A graceful Chinese man dressed fully in white approached me and stuck his hand out. “Come, join me for lunch.” I was baffled. I looked at the little boy and his father, and did my best to show them my gratitude. I sat with Master Gu and a group of his students at a small restaurant, toasted a small glass of wine, and officially began my journey into Wudang Taiji.
Master Gu brought me back to his office and we discussed his outlook on Taiji and training, as well as different living situations. It was clear to me that this experience would be unique, as he speaks perfect English, plays flute/guitar, and skips through the streets with happiness showing on his face. My options were: either stay in a hotel-like room, or a cabin in the middle of the woods. I was elated to hear I could stay outside of town in a remote area. As it turns out, Master Gu has access to one of the best spots on the mountain (in my opinion – and I did my fare share of exploring). It is a 4-bedroom cabin with a small kitchen and a bathroom (with hot water for shower!). It takes about 15 minutes on a path from town to get to, so there is barely any foot traffic, and you cannot hear cars. At night, stars illuminate the sky and in the morning, the birds sing in a mirage of sound and thousands of butterflies swarm. I spent many evenings and mornings next to a candle and incense listening to the sweet sounds of nature envelope my being.
Our training ground is “the mountain,” as Master Gu explained. Our usual space was a terrace overlooking the South cliff palace and many sacred sites. When it was too hot, we made our way to the Lao Tzu (father of Taoism) temple to practice. If it rained, we met in the third floor of his office where we had access to a large room with a mirror and windows to the forest. On rare occasion, we took mini field trips to sacred sites where Master Gu would indulge us in a Kung Fu story and we would begin practice.
At first, I did not enjoy the attention from the Chinese tourists. Handfuls would show up at our intimate practice of a few students, and began taking photos. Sometimes photographers would get only a few feet from your practice space. I found it invasive and hard to concentrate in the beginning. Eventually, I realized the tourists were receiving a great deal of happiness from watching us, and I witnessed a few people become inspired to begin studying martial arts themselves. Once I was able to get over the attention, I let go completely. Within a few days, I found myself dancing to internal music, doing handstands, sinking into yoga postures, and laughing with the sounds of the mountain.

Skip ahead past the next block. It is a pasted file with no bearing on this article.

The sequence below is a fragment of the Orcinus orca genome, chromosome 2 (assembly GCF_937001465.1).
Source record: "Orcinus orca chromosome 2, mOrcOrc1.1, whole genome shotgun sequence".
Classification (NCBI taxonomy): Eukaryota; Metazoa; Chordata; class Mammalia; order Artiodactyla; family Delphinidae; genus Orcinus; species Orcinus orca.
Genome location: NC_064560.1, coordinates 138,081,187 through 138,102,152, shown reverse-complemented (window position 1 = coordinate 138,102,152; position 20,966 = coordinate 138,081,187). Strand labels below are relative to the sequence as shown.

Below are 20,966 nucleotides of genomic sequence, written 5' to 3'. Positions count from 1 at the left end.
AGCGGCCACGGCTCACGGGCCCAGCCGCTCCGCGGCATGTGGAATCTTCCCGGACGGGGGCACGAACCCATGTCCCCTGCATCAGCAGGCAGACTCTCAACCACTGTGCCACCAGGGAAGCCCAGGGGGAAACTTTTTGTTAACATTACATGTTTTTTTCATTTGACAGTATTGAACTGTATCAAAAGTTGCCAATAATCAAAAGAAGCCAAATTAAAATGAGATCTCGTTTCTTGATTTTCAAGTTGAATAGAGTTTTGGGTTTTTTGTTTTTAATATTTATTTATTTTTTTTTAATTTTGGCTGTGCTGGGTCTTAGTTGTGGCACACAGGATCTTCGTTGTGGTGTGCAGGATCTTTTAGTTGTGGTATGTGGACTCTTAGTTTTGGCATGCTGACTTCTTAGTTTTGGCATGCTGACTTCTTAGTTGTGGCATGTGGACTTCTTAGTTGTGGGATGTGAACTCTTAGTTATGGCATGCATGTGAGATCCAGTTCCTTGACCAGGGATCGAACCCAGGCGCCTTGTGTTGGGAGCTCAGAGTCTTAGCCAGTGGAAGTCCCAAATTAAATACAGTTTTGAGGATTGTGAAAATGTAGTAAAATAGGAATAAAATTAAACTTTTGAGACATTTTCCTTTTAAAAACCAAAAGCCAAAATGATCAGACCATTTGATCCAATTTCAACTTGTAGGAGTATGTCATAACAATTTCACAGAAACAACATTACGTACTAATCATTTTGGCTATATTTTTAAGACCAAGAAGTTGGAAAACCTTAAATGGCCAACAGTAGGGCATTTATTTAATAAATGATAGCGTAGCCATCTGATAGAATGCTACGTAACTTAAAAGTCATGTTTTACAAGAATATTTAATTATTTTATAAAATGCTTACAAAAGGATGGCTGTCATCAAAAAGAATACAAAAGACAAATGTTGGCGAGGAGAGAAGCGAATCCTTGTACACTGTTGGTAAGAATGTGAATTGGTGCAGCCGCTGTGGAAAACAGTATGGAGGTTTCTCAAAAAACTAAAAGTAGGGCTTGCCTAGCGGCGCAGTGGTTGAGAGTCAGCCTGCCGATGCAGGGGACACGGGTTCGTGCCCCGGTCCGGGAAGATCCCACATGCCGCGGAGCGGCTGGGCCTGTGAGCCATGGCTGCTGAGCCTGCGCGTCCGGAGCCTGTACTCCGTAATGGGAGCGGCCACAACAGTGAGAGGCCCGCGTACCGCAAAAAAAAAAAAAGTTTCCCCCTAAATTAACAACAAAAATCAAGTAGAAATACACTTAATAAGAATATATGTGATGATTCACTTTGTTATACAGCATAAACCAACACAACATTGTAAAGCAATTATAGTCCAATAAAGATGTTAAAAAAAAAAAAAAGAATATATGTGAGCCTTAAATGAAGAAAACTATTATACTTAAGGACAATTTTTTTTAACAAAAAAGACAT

Practice began with a one-hour session at 6:30 AM. This time consists of gentle “waking up” stretches and massaging for health preservation. After about 10 days, I knew the routine pretty well and preferred to stay in the forest with birds and butterflies. Master Gu understood, but emphasized that I must do “something” before breakfast. We usually ate at around 8 AM: family style. Our wonderful cook would prepare a selection of traditional Chinese dishes for us. We sit around the round table with our chopsticks and our bowl, usually filled with rice or noodles. If you want something, you grab a bite of it with your chopsticks and eat it. There is rarely a time where you serve yourself an entire portion. I grew to love this style of eating and will miss the moments when our Taiji family feasted together (and wow, did we eat good!).
From 9-11 AM we practice again, noon is lunch, then rest period, and 4-6 PM practice, and then dinner. The schedule flows pretty well, and days pass like the gentle breeze. After review of basic Taiji and an introductory of a basic form, Master Gu said he would teach me the sword since I showed interest in it while he would practice. The sword always finds me!
While resting in between my intense training with the sword and opening my hips, I read about Taoist history and internal alchemy practices. I learned that swords have been used by Taoist and Tibetan priests to clear energy in ceremony and free people of their karmic bonds. Either a physical sword was used, or a sword mudra. As the mantra Jai Te Gang says, the sword becomes an extension of one’s arm. When you are completely in touch with your chi, or prana, then your energetic field moves the sword, rather than your muscle. As I dance with the sword under the moonlight, I envision I am freeing heavy karma and releasing density from this planet, allowing her to flower with love.
In between training sessions or days off, I was able to explore the mountain and the magic that is everywhere; seeing palaces constructed in the cliffs and medicine men making potions using scorpions, snakes, and powerful mushrooms. The simple streets are lined with local shops that are overflowing with medicines, mushrooms, honey, teas, and other elixirs that are collected on the mountain. I found myself experimenting with my own brews. Wudang is truly a playground for the internal and external alchemist. The mountains are filled with mysticism and history; it is a mountain worth connecting with if you are a seeking an experience of ancient Taiji or Taoism.
If you wish to see the form, I posted a video, Taiji Sword, of my last night on Wudang with the sword